BOSTON -- There’s been plenty of talk amongst Bruins fans and media that the Stanley Cup finals are all but wrapped up after Boston took a 2-1 series lead over the Chicago Blackhawks.
As far as the Bruins are concerned such talk is nonsense. The Bruins have been in enough playoff series to know that momentum is very hard to carry, not just game to game in a series but period to period. They know this series can easily head back to Chicago tied 2-2.
Yes the Bruins may have been the better team since dropping Game 1 in triple overtime, but they know with a few bounces in the last two games they could be on the opposite side of a 2-1 lead in the series.
“I think some people can look at it as momentum but we don’t,” Peverley said of the Bruins rebounding from the tough loss in Game 1. “We’ve learned from both sides of the coin how that can give you a false sense of security. You have to really believe in the game-by-game and period-by-period, even shift-by-shift, and isolate or live in the moment. For anyone to think because we’ve won two straight the series is over, they’re nuts!”
Head coach Claude Julien has been adamant that momentum is overrated in the playoffs and he and his players are staying with that line of thinking.
“Teams that we're playing against are pretty good,” Julien said. “We just have to look at the Pittsburgh series. It was 4-0. As I said before, some games could have gone either way. This is a 2-1 series. Game 1 could have gone either way, Game 2 could have gone either way. Can say the same thing about Game 3. It's about making your breaks, taking advantage of them when you have them.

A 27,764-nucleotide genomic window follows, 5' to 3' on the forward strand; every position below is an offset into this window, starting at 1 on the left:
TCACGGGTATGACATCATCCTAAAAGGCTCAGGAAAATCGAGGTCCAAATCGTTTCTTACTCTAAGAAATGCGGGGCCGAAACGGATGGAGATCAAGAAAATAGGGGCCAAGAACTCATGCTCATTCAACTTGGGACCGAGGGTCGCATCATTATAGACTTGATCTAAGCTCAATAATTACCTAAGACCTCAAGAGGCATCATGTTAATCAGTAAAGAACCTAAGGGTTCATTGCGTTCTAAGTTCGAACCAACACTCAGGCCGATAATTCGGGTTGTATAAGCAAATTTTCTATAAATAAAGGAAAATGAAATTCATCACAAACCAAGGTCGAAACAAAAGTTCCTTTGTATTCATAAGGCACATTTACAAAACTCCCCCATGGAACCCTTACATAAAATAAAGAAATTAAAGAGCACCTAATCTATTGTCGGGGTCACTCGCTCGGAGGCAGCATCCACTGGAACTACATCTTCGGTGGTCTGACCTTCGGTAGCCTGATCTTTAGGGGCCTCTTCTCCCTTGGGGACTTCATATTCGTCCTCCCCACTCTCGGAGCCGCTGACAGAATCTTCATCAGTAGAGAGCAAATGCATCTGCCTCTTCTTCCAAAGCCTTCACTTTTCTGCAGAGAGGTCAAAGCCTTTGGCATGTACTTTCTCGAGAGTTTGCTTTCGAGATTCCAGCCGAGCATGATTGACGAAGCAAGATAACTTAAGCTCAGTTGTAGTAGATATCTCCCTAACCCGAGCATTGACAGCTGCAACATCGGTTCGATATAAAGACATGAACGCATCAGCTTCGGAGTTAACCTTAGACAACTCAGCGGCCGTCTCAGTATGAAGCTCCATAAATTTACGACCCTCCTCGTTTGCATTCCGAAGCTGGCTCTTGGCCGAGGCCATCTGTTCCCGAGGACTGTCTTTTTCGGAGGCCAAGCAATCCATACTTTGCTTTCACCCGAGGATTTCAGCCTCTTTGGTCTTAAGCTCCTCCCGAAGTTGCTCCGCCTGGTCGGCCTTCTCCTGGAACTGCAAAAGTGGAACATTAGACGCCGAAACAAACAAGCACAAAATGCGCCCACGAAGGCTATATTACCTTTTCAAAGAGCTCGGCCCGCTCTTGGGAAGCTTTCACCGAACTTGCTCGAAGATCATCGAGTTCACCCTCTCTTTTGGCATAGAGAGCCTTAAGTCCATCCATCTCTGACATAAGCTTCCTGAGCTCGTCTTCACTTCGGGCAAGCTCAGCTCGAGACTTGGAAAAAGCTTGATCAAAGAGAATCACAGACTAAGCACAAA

As I said, you always have to focus on the game that you're going to play that night, which is tonight. I'm not looking at, we've got momentum now we won the last two. I don't believe in that. They understand how important this game is, and so do we. It's going to be a battle out there [tonight].”
But as far as Kane goes, there is one Bruin that knows Kane is the good example of how things can change quickly in a series. Tyler Seguin was teammates with Kane in the Swiss Elite League during the lockout and realizes Kane might be just one break away from finding his scoring touch again.
“Absolutely,” Seguin agreed. “Right when he gets that something, whether it’s that one goal, that one shift, he will explode just from the snap of a finger and be a whole new player. We need to be cautious that he doesn’t breakout but I think we’re playing him hard and I think we just need to stay within our system. We’ve faced some skilled players like that the last few rounds and again it’s about staying within the system no matter who it is, keep playing as a team and realize that’s why we are where we are today.”